- Research distinctly shows that cellulite is a unique and distinctive layer of subcutaneous body fat that is common to females (Querleux et al. 2002).
- Improving diet and exercise is an excellent way to start improving cellulite appearance (Avram 2004). It has been shown that visible cellulite is reduced in females who lose weight (Sadick & Magro 2007). A calorie-restricted diet plan combined with a comprehensive exercise program (cardiovascular and resistance training) should be implemented to reduce some of the underlying body fat. Histological (microscopic structure of tissue) research shows that the fat cells do retract slightly from the dermis with weight loss (Rawlings 2006).
- Subcutaneous fat is layered on top of muscle. Therefore, if the muscles in the hips, thighs and buttocks are weak and flaccid, this will contribute to the “uneven” view of the skin surface (Rossi & Vergnanini 2000). Therefore, minimizing the appearance of cellulite is definitely a meaningful benefit of resistance training.
- Clients should not invest their hopes and money in liposuction, subcision, injectables, skin kneading and manipulation techniques, thermotherapy, topical ointments and herbals for cellulite management, as there is little evidence supporting their efficacy for minimizing cellulite.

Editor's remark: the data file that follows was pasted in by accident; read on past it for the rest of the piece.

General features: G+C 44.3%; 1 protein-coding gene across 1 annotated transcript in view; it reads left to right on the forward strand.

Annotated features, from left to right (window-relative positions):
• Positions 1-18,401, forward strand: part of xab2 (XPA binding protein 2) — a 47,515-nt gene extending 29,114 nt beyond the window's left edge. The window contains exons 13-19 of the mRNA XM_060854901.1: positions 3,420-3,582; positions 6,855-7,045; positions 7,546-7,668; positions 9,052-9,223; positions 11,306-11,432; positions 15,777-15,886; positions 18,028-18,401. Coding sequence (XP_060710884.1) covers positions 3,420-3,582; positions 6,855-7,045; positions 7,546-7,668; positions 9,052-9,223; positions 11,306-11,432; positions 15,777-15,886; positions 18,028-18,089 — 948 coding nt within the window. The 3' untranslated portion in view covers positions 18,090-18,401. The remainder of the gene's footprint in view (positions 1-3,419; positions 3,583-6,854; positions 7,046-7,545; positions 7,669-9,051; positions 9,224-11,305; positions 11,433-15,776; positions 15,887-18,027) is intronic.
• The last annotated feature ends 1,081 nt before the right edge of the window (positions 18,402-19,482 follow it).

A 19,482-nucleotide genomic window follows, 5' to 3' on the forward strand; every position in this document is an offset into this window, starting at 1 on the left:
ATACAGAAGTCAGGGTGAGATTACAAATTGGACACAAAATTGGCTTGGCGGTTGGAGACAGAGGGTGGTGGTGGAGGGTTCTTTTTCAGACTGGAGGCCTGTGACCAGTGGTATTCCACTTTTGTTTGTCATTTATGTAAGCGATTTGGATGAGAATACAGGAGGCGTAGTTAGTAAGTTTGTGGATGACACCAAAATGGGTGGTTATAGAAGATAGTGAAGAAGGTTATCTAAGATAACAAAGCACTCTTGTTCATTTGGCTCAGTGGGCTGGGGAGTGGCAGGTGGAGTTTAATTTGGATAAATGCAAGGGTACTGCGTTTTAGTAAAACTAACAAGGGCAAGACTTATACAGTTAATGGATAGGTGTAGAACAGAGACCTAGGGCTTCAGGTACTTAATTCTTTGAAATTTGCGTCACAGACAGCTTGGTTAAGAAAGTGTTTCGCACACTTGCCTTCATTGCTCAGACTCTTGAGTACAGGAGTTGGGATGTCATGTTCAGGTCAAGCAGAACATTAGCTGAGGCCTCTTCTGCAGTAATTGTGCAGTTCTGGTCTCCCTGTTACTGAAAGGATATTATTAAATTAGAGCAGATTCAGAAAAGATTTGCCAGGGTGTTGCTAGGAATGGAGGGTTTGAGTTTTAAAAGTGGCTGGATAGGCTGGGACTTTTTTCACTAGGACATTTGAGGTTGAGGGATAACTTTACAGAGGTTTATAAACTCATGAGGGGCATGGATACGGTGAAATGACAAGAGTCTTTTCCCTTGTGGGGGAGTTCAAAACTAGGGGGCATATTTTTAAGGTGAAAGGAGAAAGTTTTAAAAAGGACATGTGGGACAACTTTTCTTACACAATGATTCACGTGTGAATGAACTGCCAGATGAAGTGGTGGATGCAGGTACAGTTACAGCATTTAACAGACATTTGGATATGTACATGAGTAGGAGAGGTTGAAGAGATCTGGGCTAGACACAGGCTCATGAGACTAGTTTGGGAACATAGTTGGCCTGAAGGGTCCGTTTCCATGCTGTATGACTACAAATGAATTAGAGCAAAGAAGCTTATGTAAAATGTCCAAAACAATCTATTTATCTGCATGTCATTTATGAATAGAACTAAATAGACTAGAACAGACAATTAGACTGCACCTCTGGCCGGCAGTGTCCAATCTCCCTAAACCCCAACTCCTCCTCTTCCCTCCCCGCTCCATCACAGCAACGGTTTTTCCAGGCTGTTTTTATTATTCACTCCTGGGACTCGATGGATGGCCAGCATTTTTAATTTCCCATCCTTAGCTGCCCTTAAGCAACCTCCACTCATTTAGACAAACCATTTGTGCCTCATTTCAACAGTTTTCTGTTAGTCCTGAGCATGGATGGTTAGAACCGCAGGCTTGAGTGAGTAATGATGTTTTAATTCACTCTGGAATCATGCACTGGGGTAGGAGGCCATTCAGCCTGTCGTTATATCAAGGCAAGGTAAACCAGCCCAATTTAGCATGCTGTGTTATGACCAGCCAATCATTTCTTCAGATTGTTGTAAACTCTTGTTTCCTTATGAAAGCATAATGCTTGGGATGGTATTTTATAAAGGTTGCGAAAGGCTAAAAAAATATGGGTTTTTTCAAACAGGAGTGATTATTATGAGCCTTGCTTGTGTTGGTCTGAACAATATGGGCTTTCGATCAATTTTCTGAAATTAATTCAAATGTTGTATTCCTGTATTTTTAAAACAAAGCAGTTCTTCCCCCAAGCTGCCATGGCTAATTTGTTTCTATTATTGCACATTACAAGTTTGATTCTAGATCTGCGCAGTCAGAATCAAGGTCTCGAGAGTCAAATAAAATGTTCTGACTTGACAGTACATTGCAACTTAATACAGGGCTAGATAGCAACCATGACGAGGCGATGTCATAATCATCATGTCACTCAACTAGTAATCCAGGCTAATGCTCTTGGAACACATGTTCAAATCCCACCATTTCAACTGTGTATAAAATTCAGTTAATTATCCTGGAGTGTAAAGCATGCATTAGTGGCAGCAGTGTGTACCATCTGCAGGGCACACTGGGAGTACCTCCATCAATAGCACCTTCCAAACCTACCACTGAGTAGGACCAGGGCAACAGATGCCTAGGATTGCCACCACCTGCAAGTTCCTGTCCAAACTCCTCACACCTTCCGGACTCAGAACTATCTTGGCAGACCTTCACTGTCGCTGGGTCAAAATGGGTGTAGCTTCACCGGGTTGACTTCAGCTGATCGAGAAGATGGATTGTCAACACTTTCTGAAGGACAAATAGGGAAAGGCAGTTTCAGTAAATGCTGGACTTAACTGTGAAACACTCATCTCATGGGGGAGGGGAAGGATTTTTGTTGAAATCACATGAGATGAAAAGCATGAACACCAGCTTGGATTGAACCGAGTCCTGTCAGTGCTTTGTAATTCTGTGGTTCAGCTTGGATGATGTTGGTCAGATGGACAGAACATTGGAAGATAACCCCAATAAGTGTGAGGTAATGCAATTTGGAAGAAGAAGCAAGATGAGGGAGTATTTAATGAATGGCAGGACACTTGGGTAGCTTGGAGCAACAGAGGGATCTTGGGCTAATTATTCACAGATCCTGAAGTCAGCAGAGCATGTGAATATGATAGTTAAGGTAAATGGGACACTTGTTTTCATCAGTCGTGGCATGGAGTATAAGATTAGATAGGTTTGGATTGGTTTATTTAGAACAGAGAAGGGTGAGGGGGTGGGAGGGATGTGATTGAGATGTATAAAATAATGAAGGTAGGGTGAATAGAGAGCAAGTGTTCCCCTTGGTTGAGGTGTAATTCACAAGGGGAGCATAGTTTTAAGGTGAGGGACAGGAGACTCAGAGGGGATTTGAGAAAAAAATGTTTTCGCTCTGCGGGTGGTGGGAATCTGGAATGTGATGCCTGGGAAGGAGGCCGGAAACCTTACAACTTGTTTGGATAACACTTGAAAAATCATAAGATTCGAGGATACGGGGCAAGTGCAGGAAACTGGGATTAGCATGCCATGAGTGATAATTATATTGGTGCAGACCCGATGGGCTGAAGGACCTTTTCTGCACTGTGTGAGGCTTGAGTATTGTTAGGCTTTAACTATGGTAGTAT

- The new frontier in the treatment of cellulite appears to be with laser therapy (Avram 2004) and potentially with low-energy shock wave therapy (Angehrn, Kuhn & Voss 2007). Laser therapy is noninvasive, has few side effects and shows great promise for appreciably reducing the appearance of cellulite.
Alster, T.S., & Tanzi, E.L. 2005. Cellulite treatment using a novel combination radiofrequency, infrared light, and mechanical tissue manipulation device. Journal of Cosmetic and Laser Therapy, 7, 81–85.
Angehrn, F., Kuhn, C., & Voss, A. 2007. Can cellulite be treated with low-energy extracorporeal shock wave therapy? Clinical Interventions in Aging, 2 (4), 623–30.
Avram, M. 2004. Cellulite: A review of its physiology and treatment. Journal of Cosmetic and Laser Therapy, 6, 181–85.
Caruso, M.K., et al. 2008. An evaluation of mesotherapy solutions for inducing lipolysis and treating cellulite. Journal of Plastic, Reconstructive & Aesthetic Surgery, 61 (11), 1321–24.
Del Pino, E., et al. 2006. Effect of controlled volumetric tissue heating with radiofrequency on cellulite and the subcutaneous tissue of the buttocks and thighs. Journal of Drugs in Dermatology, 5 (8), 709–17.
Fink, J.S., et al. 2006. Use of intense pulsed light and a retinyl-based cream as a potential treatment for cellulite: A pilot study. Journal of Cosmetic Dermatology, 5, 254–62.
Goldberg, D.J., Fazeli, A., & Berlin, A.L. 2008. Clinical, laboratory, and MRI analysis of cellulite treatment with a unipoloar radiofreqency device. Dermatological Surgery, 34, 204–209.
Heyward, V.H. 2006. Advanced Fitness Assessment and Exercise Prescription (5th ed.). Champaign, IL: Human Kinetics.